TWR Steel have also purchased a Bystronic ByTrans Extended for loading and unloading the laser cutting system

“Fiber laser cutting systems can be easily spotted by the tinted glass, designed so that operators can gaze safely at the work and be protected from the invisible scattered or diffuse reflected laser beam on the other side. And though the machines do not use lasing gas, they do use common assist gases, such as oxygen, nitrogen, argon, and compressed air.”

New Bystronic BySprint 6kW Fiber 4020 laser cutter
“We decided on the Bystronic BySprint Fiber 4020 machine with a Fiber 6000 laser source because the higher power considerably increases the BySprint Fiber’s cutting speed in the thin to medium range sheet metal thickness. For example, a 6kW fiber laser cuts 3mm stainless steel up to 70% faster than a 4kW fiber laser. Its speed advantage is even more pronounced when compared to cutting the same material with a 6 kW CO2 laser source where the 6 kW Fiber laser is three times faster. Bystronic has equipped the 6kW version of the BySprint Fiber with Cut Control to monitor the cutting process. When a cutting tear occurs, Cut Control automatically stops the laser and the cut is repeated. This reduces the risk of miscuts.”

Bystronic ByTrans 4020 Extended
To prepare for the fiber laser’s arrival TWR Steel rearranged the entire area where laser cutting was taking place. It did this because it still intends to keep its two Bystronic CO2 lasers productive and more importantly it had to accommodate a Bystronic ByTrans 4020 Extended.

TWR Steel have also purchased a Bystronic Xpert 80 press brake

“The ByTrans Extended takes over loading and unloading of your laser cutting system. The ByTrans Extended design has not just one but two cassettes, thereby making the machine system even more autonomous.”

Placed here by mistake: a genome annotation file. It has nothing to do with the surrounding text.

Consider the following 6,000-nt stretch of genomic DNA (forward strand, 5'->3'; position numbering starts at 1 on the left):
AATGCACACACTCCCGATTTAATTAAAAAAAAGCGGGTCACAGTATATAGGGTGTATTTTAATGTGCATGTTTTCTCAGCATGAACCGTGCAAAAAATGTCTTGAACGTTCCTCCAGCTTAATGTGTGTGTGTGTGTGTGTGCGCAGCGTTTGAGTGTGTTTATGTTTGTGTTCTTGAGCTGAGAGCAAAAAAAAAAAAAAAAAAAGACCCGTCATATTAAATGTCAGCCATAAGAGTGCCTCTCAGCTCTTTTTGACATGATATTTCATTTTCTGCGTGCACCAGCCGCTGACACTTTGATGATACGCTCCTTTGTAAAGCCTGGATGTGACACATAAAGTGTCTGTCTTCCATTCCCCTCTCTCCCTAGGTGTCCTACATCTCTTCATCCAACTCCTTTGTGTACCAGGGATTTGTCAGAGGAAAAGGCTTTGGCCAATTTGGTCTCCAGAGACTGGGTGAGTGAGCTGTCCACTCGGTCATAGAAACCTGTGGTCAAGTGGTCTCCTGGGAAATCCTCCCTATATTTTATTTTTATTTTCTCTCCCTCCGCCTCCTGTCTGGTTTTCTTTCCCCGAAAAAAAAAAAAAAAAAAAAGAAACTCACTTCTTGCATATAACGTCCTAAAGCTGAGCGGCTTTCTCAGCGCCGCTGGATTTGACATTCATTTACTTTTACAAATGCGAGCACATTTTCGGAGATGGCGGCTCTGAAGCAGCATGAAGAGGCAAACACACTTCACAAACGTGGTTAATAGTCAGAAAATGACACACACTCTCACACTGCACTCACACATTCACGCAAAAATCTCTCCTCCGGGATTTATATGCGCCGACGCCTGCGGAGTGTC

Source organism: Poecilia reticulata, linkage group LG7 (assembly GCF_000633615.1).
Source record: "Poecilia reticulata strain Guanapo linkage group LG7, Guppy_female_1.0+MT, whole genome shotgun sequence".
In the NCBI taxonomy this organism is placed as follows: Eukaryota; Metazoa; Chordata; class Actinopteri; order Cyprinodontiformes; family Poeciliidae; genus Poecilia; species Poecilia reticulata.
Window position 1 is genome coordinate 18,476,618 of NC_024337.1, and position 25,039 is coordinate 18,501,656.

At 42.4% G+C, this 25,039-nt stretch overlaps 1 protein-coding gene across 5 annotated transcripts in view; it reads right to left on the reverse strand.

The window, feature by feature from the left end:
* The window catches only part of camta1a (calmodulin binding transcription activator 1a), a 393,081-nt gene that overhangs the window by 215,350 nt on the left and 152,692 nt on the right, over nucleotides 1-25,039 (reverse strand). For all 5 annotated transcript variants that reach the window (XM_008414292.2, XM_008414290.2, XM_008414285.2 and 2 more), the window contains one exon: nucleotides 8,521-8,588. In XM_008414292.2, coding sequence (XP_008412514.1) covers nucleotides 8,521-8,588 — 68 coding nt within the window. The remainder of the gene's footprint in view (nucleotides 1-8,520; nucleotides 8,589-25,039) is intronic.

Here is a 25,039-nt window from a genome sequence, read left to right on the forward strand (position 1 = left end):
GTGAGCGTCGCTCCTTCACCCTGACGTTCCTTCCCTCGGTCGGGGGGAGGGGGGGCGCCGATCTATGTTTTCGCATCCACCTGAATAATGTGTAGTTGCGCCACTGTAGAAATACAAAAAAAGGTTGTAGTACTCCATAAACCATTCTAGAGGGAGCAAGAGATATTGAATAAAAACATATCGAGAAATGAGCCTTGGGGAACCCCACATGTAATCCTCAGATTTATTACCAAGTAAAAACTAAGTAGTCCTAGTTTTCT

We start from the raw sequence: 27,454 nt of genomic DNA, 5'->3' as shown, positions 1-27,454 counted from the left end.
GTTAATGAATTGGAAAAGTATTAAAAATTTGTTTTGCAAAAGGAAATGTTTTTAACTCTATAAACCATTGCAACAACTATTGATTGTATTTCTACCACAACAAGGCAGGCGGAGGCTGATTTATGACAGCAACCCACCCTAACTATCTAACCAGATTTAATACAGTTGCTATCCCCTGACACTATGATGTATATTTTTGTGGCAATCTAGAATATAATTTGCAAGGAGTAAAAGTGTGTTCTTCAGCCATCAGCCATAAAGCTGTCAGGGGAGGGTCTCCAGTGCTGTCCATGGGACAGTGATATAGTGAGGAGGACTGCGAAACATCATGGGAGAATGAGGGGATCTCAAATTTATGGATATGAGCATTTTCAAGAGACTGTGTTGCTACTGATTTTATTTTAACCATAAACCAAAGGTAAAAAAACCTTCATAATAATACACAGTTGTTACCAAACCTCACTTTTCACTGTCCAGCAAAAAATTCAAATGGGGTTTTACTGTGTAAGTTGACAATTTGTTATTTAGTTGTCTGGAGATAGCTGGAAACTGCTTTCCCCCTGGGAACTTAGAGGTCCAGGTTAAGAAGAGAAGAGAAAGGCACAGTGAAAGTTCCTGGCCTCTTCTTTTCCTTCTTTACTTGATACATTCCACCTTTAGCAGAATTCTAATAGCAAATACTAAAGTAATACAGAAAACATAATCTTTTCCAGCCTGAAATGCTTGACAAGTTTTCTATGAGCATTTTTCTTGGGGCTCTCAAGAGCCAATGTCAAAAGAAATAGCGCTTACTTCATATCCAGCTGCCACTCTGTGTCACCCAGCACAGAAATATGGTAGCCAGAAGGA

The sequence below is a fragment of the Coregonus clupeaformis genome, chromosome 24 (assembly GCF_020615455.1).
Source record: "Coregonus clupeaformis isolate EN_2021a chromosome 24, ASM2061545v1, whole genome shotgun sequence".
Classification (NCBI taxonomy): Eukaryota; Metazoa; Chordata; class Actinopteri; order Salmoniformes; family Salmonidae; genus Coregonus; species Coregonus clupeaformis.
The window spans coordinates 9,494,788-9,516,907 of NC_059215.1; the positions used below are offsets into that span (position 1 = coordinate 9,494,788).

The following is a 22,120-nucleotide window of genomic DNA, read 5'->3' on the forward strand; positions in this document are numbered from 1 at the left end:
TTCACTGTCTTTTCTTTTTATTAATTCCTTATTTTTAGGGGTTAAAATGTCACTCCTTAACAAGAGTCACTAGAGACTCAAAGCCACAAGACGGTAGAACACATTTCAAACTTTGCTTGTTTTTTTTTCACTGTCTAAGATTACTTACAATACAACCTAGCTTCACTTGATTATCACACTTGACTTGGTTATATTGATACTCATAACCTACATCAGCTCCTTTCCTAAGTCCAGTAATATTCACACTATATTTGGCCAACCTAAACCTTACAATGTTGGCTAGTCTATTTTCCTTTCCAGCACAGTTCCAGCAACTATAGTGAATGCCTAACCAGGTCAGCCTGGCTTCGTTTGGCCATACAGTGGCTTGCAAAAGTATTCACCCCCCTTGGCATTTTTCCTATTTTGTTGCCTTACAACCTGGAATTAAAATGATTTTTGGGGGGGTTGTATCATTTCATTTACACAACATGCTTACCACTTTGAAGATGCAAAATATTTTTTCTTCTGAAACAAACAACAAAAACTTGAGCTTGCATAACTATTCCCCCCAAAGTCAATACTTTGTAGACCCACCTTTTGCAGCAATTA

“With the BySprint 6kW Fiber 4020 laser cutting as fast as it does it made no sense not to include a ByTrans Extended.”

“We followed the keep-it-simple policy, and we bought a relatively simple loader/unloader rather than a more complicated part-sorter style. You can kill yourself with technology if you go too far.”

“The fiber laser hasn’t stopped running since its implementation. It is actually pushing downstream activities to operate at a faster pace.”

Bystronic Xpert 80 press brake
To respond to the need for additional bending capacity TWR Steel have also purchased a Bystronic Xpert 80 press brake.

“Continuing the concept of the mobile press brake, with the smaller version Xpert 40, already established in the market, Bystronic recently launched the Xpert 80, which offers a decisive increase in bending length and press capacity and as a result opens up a wide spectrum of applications. In a footprint of less than 3m², it offers a bending capacity of 80 tons over 1.5 metres.”

“The new, larger press brake can bend material up to 20mm thick and is suitable for almost any task, from large volume runs to small batch and job shop production of complex parts. The machine may be equipped with multiple tools to enable all bends to be completed sequentially. ByMotion drive control, a Bystronic development, ensures that the Xpert 80’s upper beam and backgauges are accelerated with high precision. Fast bending speeds up to 25mm/s are attained.”

Sensible investments
“We are confident that the investment in the new fiber laser cutting capacity will pay off. The machine is operating as promised, and the company’s preparation has paid off, too, in that there were no major hiccups during installation and early operation. Looking down the road, the machine will require less maintenance as it doesn’t have the moving parts or mirrors found in its CO2 equivalent.”

“The lack of surprises has helped us keep up with work and maintain a solid cash flow position. That feeds the ability to invest in new equipment when it’s needed to respond to changing customer demands or market developments.”

“It’s part of the plan. You can’t stay relevant if you don’t have the latest equipment, and you can’t buy the latest equipment if you aren’t growing.”

For further details contact TWR Steel on TE: 011 578 8880 or visit